Alaska Marine Highway Port Efficiency Policy Effective June 1, 2012
(JUNEAU, Alaska) – The Alaska Marine Highway System (AMHS) announced today that its Port Efficiency Policy will go in effect Friday, June 1, 2012.
The new policy states that an AMHS ferry will bypass a port call if there is no scheduled traffic destined into or out of that particular port. Scheduled traffic is defined as a reservation in place 24 hours in advance of the scheduled departure time from the port in question.
“We are always exploring ways for AMHS to run more efficiently,” said Michael Neussl, Alaska Department of Transportation and Public Facilities Deputy Commissioner for Marine Operations. “This policy allows our ferries to conserve fuel, reduce risk from unnecessary docking procedures, and move passengers between ports in less time.”
Port calls with zero traffic are relatively uncommon throughout the Alaska ferry system. In 2011 AMHS ferries made 10 port calls where there was not any traffic on or off the ship.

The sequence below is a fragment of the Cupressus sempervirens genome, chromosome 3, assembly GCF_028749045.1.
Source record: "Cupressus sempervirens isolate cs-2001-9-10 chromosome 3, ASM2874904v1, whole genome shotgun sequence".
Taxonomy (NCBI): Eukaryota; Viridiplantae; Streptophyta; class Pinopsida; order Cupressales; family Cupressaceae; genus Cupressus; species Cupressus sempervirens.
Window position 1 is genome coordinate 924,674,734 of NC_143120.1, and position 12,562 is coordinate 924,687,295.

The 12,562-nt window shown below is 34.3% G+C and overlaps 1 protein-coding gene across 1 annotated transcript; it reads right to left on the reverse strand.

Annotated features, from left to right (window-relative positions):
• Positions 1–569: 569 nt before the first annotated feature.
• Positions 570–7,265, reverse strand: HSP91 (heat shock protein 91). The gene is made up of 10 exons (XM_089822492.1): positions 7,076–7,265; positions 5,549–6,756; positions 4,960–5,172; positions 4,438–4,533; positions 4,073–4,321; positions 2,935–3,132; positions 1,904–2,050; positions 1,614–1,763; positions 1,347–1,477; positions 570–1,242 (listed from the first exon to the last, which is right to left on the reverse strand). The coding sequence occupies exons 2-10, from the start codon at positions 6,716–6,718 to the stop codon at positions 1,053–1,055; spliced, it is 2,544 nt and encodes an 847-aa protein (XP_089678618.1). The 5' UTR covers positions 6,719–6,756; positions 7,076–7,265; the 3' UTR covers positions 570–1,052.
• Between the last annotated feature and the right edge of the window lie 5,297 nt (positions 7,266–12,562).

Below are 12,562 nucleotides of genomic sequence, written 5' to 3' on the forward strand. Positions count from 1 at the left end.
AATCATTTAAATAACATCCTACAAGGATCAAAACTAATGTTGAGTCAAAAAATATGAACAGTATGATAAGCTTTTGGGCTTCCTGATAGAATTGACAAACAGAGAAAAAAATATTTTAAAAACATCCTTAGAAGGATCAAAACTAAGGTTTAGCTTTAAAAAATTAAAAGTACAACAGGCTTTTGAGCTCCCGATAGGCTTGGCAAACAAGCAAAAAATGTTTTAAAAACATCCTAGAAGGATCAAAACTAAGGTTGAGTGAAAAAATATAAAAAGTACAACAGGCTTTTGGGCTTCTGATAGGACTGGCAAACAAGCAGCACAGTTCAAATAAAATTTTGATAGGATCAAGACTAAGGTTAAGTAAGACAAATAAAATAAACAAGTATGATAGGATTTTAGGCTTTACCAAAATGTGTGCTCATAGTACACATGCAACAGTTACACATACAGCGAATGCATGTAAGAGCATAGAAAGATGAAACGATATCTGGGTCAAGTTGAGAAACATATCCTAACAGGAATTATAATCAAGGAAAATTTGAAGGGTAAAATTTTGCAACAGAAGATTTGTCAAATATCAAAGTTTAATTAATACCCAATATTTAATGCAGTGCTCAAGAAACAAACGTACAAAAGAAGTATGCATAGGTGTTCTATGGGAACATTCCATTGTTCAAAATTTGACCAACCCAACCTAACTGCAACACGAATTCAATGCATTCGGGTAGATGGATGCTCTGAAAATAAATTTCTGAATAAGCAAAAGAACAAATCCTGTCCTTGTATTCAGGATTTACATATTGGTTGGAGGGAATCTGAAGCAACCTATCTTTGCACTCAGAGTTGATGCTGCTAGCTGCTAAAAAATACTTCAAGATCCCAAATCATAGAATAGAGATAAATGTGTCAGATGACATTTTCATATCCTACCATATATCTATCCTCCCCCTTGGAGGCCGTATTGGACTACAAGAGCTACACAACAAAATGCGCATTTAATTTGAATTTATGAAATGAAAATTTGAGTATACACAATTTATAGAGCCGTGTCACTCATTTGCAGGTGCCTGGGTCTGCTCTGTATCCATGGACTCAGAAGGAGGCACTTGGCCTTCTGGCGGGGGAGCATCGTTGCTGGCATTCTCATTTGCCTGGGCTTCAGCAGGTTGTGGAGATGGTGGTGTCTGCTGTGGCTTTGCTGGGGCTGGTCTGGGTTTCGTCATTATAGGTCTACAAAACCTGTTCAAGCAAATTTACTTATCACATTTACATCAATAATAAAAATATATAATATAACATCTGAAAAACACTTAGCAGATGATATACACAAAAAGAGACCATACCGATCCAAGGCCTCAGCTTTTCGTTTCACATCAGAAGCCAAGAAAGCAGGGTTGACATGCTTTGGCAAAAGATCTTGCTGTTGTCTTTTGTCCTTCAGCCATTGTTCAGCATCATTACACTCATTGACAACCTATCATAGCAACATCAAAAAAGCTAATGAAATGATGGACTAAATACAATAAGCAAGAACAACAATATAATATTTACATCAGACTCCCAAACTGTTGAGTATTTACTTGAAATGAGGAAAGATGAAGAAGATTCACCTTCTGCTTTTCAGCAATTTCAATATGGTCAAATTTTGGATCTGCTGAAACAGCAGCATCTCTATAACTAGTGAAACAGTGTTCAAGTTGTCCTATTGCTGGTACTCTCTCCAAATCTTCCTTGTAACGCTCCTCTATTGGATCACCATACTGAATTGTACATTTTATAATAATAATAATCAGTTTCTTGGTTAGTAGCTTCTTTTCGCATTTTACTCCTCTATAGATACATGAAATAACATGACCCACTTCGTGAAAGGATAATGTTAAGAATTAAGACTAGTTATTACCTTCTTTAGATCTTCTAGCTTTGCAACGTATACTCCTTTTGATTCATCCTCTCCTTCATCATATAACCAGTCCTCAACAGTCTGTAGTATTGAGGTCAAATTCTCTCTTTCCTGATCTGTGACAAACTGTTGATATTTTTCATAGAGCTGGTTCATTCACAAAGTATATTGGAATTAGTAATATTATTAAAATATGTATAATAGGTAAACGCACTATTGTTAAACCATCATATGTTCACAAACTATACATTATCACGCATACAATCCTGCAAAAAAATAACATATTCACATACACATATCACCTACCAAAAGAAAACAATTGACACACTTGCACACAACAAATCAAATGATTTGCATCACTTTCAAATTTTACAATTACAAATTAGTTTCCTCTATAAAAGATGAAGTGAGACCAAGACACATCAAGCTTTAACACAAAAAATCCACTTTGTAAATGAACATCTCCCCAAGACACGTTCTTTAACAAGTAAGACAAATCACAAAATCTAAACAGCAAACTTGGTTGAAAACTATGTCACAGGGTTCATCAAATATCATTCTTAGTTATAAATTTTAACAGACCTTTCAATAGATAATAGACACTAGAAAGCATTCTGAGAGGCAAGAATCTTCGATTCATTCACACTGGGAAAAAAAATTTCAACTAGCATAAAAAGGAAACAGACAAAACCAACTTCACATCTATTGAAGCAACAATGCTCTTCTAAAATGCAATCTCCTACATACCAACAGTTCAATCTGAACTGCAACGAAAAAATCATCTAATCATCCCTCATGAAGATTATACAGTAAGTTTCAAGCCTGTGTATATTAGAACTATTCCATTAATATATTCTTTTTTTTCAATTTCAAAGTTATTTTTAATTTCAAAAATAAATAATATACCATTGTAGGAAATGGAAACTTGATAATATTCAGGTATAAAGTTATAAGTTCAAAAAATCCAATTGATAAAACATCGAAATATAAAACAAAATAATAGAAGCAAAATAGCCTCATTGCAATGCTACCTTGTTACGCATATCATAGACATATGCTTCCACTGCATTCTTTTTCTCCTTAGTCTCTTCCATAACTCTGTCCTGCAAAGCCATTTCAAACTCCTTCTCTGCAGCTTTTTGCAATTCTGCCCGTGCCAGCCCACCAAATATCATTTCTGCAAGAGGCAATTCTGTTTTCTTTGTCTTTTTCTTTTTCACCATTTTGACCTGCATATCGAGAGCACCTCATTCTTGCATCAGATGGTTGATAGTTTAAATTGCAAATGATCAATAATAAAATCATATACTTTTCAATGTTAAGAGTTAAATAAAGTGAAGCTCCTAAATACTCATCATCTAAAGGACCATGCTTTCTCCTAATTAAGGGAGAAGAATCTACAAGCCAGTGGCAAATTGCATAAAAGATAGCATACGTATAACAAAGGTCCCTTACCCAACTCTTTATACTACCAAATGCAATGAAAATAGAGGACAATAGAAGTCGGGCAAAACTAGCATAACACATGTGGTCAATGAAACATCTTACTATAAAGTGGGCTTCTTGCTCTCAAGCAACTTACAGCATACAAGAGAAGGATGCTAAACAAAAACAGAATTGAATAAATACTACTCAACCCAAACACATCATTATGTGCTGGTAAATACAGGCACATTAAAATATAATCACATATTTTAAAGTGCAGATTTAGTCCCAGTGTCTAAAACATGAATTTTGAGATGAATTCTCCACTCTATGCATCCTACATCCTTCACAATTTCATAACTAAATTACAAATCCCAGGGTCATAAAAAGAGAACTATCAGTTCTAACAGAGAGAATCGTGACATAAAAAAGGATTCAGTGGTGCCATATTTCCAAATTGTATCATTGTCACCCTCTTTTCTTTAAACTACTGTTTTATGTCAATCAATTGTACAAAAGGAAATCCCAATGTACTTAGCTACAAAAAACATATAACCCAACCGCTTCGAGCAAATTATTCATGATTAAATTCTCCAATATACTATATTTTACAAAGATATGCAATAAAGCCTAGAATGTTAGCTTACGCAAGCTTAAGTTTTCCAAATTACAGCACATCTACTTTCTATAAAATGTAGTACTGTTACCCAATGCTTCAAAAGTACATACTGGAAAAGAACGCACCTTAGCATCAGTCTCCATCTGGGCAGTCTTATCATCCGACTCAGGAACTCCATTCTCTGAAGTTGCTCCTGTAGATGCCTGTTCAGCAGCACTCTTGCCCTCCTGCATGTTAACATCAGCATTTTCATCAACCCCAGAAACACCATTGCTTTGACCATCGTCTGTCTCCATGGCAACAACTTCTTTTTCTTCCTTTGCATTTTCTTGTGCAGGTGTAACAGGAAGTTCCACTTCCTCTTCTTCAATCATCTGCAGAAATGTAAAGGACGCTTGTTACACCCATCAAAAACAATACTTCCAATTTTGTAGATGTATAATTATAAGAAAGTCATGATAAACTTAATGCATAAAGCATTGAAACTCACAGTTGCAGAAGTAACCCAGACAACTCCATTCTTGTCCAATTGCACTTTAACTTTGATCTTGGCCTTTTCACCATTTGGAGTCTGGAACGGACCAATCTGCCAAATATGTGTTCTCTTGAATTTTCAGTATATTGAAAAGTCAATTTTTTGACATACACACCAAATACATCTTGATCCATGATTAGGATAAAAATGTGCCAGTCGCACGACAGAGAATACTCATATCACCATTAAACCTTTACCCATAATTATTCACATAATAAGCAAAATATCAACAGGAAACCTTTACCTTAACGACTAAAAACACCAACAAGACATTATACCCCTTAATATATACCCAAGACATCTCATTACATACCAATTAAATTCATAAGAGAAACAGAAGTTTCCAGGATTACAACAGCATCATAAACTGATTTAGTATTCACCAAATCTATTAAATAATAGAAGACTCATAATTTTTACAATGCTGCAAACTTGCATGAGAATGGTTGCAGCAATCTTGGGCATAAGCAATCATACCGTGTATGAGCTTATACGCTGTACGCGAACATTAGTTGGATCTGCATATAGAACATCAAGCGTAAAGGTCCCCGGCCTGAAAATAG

The M/V Aurora recently conserved over 2,200 gallons of fuel by canceling a roundtrip sailing between Valdez and Whittier. With no traffic scheduled between ports the vessel was granted permission to stay in port. Beyond the savings in fuel the vessel’s crew was also able to perform maintenance and accomplish some mandatory U.S. Coast Guard inspections ahead of schedule.
“It is really important to show efficiencies,” said Mayor Shirley Marquardt of Unalaska and Marine Transportation Advisory Board Member. “I appreciate the manner in which the AMHS staff handled this significant change.”
Travelers are encouraged to make reservations in advance either online at FerryAlaska.com, by calling 1-800-642-0066, or visiting ferry terminal staff throughout the system. The Juneau Call Center is open weekdays from 7 a.m. to 5 p.m. During nonbusiness hours callers have the option of being transferred to a specific terminal or using a travel agent for assistance.
Making advance reservations is the best way to guarantee space for passengers and vehicles, and it allows the system to operate more efficiently.
The Department of Transportation and Public Facilities oversees 254 airports, 11 ferries serving 35 communities, 5,700 miles of highway and 660 public facilities throughout the state of Alaska. The mission of the department is to Get Alaska Moving through service and infrastructure.